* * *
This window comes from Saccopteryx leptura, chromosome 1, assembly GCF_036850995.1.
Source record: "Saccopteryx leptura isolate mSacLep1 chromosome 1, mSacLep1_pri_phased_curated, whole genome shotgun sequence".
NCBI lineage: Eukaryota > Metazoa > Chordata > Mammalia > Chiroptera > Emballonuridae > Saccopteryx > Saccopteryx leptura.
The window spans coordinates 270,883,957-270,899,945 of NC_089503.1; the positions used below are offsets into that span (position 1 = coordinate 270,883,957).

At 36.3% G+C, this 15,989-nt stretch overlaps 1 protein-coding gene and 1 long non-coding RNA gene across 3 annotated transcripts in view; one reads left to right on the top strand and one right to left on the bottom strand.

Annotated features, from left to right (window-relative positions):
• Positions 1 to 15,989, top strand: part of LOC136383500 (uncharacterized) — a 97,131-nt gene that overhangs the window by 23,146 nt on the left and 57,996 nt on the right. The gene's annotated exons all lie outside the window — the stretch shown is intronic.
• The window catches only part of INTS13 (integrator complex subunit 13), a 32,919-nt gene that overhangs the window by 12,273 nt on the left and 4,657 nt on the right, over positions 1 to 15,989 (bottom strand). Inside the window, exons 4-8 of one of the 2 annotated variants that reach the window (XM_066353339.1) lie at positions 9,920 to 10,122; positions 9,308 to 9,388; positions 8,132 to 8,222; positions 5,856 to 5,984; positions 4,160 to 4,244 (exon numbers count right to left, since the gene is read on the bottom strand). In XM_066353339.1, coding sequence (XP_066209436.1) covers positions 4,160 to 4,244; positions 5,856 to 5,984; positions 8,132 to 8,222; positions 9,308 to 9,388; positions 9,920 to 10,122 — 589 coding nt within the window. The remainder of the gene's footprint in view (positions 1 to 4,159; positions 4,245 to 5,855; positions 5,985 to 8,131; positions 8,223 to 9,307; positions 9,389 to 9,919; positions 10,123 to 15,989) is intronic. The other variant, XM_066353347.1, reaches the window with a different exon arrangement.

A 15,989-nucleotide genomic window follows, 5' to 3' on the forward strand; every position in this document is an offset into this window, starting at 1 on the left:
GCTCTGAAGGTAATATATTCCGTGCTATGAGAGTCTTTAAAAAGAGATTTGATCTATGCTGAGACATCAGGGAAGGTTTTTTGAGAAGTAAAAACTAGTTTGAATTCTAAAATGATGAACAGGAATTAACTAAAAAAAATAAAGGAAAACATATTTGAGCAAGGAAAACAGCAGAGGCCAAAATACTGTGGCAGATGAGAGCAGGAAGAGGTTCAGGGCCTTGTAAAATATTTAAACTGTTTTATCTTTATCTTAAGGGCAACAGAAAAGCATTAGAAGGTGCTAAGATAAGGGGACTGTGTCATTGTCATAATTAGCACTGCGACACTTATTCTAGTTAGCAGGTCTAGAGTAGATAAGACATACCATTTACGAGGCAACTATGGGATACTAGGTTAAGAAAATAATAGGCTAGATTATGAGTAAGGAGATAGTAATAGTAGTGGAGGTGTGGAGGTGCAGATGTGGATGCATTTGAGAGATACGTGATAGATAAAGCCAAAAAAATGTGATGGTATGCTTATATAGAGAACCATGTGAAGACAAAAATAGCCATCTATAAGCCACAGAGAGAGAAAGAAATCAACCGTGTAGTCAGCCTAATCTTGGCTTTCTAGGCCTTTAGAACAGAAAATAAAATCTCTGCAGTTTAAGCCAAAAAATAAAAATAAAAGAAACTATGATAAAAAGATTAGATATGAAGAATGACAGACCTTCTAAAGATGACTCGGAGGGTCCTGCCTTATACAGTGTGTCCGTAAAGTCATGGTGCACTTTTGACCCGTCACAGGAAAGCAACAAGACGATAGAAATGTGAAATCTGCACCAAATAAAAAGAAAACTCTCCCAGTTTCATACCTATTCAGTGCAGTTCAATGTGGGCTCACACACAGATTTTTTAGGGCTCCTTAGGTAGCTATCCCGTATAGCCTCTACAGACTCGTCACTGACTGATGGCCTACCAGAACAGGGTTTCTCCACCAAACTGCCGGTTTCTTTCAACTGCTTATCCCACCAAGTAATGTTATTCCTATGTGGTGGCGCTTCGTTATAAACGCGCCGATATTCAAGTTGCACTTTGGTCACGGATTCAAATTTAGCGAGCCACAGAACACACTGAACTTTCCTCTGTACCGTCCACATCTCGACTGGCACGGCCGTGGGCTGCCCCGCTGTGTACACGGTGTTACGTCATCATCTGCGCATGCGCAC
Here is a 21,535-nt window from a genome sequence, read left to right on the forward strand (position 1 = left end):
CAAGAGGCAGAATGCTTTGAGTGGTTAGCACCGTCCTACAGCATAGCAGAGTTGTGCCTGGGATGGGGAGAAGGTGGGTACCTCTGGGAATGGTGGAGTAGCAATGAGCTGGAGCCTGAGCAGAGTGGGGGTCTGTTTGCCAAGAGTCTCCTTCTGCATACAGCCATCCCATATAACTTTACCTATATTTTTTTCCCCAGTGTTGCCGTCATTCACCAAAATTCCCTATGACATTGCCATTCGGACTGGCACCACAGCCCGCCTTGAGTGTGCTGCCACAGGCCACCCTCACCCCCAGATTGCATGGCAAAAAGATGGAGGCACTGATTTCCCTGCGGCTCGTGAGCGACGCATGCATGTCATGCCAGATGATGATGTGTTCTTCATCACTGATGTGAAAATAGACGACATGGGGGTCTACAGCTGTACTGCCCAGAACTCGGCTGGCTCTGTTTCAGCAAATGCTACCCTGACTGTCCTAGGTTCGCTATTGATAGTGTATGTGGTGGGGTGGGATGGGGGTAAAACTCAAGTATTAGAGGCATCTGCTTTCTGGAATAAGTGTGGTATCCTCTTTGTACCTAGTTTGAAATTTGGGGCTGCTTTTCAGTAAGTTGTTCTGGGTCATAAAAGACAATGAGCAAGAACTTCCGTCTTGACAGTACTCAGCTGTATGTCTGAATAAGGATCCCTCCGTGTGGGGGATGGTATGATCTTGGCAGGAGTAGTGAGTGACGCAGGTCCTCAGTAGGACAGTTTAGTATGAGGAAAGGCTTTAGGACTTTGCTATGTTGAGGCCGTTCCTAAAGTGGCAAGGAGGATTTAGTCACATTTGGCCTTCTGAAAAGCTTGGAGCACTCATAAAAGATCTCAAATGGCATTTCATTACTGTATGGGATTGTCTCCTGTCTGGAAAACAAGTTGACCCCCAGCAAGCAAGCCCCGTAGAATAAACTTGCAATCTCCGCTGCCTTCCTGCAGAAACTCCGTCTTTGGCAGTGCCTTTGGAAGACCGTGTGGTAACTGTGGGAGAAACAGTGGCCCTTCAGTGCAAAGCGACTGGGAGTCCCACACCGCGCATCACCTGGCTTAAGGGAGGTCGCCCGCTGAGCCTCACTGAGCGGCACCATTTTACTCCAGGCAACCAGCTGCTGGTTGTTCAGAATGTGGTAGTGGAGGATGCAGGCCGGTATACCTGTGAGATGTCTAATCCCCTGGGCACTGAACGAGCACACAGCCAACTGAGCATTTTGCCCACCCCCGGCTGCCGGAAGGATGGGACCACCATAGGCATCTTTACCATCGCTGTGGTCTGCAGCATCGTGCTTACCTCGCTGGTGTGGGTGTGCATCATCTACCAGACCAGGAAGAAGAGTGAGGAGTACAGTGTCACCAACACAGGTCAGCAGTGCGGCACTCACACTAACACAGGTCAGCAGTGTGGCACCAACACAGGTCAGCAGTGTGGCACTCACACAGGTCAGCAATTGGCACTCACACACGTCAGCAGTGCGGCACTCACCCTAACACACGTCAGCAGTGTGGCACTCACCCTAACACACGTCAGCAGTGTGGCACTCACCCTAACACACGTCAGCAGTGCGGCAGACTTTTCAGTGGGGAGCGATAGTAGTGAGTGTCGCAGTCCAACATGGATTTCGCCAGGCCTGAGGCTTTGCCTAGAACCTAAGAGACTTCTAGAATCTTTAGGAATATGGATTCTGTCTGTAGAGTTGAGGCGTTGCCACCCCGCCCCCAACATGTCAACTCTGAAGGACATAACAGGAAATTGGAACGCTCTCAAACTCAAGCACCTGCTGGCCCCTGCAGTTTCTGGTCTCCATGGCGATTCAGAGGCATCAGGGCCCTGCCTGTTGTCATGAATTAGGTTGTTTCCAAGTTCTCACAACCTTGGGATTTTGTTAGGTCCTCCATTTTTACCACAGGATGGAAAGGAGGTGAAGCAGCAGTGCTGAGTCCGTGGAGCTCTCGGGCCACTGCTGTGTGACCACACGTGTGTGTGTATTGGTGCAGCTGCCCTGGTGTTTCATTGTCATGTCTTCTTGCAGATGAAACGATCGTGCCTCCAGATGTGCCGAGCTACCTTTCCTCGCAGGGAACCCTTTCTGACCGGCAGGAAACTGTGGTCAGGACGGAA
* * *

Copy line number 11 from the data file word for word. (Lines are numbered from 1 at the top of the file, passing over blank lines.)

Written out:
Here is a 21,535-nt window from a genome sequence, read left to right on the forward strand (position 1 = left end):